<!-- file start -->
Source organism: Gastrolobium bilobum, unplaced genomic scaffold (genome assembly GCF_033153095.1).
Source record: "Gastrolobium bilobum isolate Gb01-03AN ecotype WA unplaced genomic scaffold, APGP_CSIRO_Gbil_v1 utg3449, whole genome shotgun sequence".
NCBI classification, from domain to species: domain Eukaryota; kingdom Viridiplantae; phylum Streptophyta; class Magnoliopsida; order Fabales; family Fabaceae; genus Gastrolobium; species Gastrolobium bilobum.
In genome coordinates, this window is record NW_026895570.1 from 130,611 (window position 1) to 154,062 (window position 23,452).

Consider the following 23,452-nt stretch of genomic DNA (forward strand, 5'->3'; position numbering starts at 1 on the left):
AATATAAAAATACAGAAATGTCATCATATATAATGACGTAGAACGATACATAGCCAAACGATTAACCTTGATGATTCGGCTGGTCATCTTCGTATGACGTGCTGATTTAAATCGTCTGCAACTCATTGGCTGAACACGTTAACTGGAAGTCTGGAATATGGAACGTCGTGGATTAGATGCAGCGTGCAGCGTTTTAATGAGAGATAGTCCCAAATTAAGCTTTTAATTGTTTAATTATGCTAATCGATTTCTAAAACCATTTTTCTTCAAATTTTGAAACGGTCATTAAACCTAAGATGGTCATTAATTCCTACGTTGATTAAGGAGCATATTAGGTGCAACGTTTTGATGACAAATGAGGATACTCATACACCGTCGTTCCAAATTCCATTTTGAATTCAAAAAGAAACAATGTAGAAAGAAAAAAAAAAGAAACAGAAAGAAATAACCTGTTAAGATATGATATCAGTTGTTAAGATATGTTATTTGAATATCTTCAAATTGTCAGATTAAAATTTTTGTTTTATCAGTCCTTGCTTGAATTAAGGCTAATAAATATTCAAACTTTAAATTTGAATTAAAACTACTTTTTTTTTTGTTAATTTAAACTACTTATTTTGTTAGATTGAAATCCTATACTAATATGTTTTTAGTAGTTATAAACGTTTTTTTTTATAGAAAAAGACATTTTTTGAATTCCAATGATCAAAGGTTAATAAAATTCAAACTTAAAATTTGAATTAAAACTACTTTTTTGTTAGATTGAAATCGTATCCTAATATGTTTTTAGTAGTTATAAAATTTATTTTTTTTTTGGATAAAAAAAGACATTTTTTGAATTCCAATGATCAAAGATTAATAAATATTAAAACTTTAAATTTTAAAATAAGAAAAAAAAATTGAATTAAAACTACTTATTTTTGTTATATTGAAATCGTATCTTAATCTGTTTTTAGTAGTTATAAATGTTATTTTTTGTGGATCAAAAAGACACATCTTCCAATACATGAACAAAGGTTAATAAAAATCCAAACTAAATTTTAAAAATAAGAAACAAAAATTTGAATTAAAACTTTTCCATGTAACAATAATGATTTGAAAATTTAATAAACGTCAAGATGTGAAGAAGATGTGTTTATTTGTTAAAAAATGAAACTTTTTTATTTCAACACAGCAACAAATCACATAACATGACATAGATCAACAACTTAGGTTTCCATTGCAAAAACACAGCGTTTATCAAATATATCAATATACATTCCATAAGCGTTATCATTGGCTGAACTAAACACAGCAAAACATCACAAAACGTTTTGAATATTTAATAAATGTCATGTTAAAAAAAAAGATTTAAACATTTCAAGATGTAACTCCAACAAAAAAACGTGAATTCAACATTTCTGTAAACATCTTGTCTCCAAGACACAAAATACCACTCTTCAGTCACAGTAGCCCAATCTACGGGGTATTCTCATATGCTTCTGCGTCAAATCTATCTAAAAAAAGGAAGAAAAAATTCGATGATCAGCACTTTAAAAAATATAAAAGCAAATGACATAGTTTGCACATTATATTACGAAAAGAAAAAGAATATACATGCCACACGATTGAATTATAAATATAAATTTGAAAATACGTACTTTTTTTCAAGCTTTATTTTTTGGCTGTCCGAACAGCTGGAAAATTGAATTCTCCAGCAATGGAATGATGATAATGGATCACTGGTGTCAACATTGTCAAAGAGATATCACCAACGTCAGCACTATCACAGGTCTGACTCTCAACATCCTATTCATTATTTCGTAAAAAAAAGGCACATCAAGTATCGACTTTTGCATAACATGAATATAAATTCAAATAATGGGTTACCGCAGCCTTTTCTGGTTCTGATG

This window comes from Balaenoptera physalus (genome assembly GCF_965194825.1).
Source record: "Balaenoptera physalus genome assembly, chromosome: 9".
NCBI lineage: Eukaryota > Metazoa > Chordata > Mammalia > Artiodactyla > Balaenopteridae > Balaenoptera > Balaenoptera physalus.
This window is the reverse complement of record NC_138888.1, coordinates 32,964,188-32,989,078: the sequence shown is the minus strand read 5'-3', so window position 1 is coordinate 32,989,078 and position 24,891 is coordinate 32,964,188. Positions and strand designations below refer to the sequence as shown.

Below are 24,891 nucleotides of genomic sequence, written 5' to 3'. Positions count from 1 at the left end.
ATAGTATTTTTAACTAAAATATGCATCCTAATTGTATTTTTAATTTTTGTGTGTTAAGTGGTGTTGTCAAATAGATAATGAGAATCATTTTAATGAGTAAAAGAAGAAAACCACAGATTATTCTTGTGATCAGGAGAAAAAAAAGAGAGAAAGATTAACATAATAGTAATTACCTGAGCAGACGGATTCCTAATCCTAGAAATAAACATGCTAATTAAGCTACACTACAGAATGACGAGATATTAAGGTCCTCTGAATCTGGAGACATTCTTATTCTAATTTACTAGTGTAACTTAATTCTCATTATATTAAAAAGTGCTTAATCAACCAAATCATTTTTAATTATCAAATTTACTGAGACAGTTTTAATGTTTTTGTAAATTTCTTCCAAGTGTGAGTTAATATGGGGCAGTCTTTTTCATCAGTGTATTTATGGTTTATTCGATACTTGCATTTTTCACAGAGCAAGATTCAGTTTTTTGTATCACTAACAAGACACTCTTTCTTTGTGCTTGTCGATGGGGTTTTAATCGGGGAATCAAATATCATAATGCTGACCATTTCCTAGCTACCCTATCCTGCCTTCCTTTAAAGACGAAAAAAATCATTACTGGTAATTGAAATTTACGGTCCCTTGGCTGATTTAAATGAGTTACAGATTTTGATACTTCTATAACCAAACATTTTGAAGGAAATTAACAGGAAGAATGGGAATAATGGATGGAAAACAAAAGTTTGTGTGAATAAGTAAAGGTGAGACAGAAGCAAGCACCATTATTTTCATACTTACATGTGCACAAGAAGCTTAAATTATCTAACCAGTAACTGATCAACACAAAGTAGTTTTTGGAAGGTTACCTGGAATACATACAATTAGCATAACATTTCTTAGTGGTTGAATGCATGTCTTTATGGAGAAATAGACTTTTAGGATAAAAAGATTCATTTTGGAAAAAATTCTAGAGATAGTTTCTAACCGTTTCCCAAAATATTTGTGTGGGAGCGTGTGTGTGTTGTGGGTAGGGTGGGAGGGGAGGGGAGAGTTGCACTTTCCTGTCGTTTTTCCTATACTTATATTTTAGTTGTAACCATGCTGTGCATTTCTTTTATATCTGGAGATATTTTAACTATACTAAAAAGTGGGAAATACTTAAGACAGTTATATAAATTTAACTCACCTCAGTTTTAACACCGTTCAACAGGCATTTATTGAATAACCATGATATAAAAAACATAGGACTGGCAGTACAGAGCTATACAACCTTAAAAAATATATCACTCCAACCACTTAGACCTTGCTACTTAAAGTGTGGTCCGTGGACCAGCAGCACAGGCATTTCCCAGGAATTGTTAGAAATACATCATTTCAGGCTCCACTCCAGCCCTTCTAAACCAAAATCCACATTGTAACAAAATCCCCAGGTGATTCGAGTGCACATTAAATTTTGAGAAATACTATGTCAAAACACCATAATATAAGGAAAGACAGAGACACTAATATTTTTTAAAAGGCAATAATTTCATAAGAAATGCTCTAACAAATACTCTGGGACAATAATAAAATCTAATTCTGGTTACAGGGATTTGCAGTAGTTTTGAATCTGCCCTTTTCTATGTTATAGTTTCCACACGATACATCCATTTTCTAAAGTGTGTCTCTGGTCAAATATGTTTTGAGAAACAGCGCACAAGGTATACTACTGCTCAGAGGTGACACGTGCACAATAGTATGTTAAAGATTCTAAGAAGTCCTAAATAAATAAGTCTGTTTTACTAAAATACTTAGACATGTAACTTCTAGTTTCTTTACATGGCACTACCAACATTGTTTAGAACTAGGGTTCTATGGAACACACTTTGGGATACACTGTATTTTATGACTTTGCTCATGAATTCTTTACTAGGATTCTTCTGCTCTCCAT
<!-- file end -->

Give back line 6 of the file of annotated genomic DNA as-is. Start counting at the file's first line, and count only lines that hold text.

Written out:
AATATAAAAATACAGAAATGTCATCATATATAATGACGTAGAACGATACATAGCCAAACGATTAACCTTGATGATTCGGCTGGTCATCTTCGTATGACGTGCTGATTTAAATCGTCTGCAACTCATTGGCTGAACACGTTAACTGGAAGTCTGGAATATGGAACGTCGTGGATTAGATGCAGCGTGCAGCGTTTTAATGAGAGATAGTCCCAAATTAAGCTTTTAATTGTTTAATTATGCTAATCGATTTCTAAAACCATTTTTCTTCAAATTTTGAAACGGTCATTAAACCTAAGATGGTCATTAATTCCTACGTTGATTAAGGAGCATATTAGGTGCAACGTTTTGATGACAAATGAGGATACTCATACACCGTCGTTCCAAATTCCATTTTGAATTCAAAAAGAAACAATGTAGAAAGAAAAAAAAAAGAAACAGAAAGAAATAACCTGTTAAGATATGATATCAGTTGTTAAGATATGTTATTTGAATATCTTCAAATTGTCAGATTAAAATTTTTGTTTTATCAGTCCTTGCTTGAATTAAGGCTAATAAATATTCAAACTTTAAATTTGAATTAAAACTACTTTTTTTTTTGTTAATTTAAACTACTTATTTTGTTAGATTGAAATCCTATACTAATATGTTTTTAGTAGTTATAAACGTTTTTTTTTATAGAAAAAGACATTTTTTGAATTCCAATGATCAAAGGTTAATAAAATTCAAACTTAAAATTTGAATTAAAACTACTTTTTTGTTAGATTGAAATCGTATCCTAATATGTTTTTAGTAGTTATAAAATTTATTTTTTTTTTGGATAAAAAAAGACATTTTTTGAATTCCAATGATCAAAGATTAATAAATATTAAAACTTTAAATTTTAAAATAAGAAAAAAAAATTGAATTAAAACTACTTATTTTTGTTATATTGAAATCGTATCTTAATCTGTTTTTAGTAGTTATAAATGTTATTTTTTGTGGATCAAAAAGACACATCTTCCAATACATGAACAAAGGTTAATAAAAATCCAAACTAAATTTTAAAAATAAGAAACAAAAATTTGAATTAAAACTTTTCCATGTAACAATAATGATTTGAAAATTTAATAAACGTCAAGATGTGAAGAAGATGTGTTTATTTGTTAAAAAATGAAACTTTTTTATTTCAACACAGCAACAAATCACATAACATGACATAGATCAACAACTTAGGTTTCCATTGCAAAAACACAGCGTTTATCAAATATATCAATATACATTCCATAAGCGTTATCATTGGCTGAACTAAACACAGCAAAACATCACAAAACGTTTTGAATATTTAATAAATGTCATGTTAAAAAAAAAGATTTAAACATTTCAAGATGTAACTCCAACAAAAAAACGTGAATTCAACATTTCTGTAAACATCTTGTCTCCAAGACACAAAATACCACTCTTCAGTCACAGTAGCCCAATCTACGGGGTATTCTCATATGCTTCTGCGTCAAATCTATCTAAAAAAAGGAAGAAAAAATTCGATGATCAGCACTTTAAAAAATATAAAAGCAAATGACATAGTTTGCACATTATATTACGAAAAGAAAAAGAATATACATGCCACACGATTGAATTATAAATATAAATTTGAAAATACGTACTTTTTTTCAAGCTTTATTTTTTGGCTGTCCGAACAGCTGGAAAATTGAATTCTCCAGCAATGGAATGATGATAATGGATCACTGGTGTCAACATTGTCAAAGAGATATCACCAACGTCAGCACTATCACAGGTCTGACTCTCAACATCCTATTCATTATTTCGTAAAAAAAAGGCACATCAAGTATCGACTTTTGCATAACATGAATATAAATTCAAATAATGGGTTACCGCAGCCTTTTCTGGTTCTGATG